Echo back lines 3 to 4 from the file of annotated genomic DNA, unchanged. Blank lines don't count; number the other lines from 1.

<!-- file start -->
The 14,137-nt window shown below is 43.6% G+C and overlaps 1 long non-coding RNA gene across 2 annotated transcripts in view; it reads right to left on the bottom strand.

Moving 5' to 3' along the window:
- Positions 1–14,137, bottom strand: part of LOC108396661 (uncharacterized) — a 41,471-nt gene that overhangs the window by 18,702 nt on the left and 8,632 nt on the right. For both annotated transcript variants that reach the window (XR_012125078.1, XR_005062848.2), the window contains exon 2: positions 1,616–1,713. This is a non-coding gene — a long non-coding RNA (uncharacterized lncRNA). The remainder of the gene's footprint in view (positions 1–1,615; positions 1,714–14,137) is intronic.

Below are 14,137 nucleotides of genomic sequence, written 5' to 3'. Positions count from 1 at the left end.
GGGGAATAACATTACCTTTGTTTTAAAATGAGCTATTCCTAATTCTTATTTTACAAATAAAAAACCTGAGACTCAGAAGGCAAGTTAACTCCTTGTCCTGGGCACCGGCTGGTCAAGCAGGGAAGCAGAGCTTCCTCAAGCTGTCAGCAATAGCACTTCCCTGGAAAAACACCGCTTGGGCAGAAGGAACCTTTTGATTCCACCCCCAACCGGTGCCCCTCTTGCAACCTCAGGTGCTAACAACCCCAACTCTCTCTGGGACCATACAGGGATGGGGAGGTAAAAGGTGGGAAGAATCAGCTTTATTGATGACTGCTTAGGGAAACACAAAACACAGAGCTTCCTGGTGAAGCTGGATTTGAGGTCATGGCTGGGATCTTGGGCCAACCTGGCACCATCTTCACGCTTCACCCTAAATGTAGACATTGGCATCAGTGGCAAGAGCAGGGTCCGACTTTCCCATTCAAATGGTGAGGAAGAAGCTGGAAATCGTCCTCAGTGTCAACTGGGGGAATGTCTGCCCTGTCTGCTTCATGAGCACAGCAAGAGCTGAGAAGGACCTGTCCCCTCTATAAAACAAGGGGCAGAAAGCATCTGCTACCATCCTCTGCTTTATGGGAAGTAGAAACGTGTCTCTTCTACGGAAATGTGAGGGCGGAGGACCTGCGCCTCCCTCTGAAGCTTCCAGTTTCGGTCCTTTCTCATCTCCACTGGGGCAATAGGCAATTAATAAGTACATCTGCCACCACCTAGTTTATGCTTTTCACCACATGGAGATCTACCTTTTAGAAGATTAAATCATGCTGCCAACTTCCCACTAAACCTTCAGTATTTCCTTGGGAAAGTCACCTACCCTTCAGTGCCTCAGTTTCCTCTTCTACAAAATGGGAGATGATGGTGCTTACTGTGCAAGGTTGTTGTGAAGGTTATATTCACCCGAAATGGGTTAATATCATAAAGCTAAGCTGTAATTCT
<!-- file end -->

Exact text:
- Positions 1–14,137, bottom strand: part of LOC108396661 (uncharacterized) — a 41,471-nt gene that overhangs the window by 18,702 nt on the left and 8,632 nt on the right. For both annotated transcript variants that reach the window (XR_012125078.1, XR_005062848.2), the window contains exon 2: positions 1,616–1,713. This is a non-coding gene — a long non-coding RNA (uncharacterized lncRNA). The remainder of the gene's footprint in view (positions 1–1,615; positions 1,714–14,137) is intronic.

Below are 14,137 nucleotides of genomic sequence, written 5' to 3'. Positions count from 1 at the left end.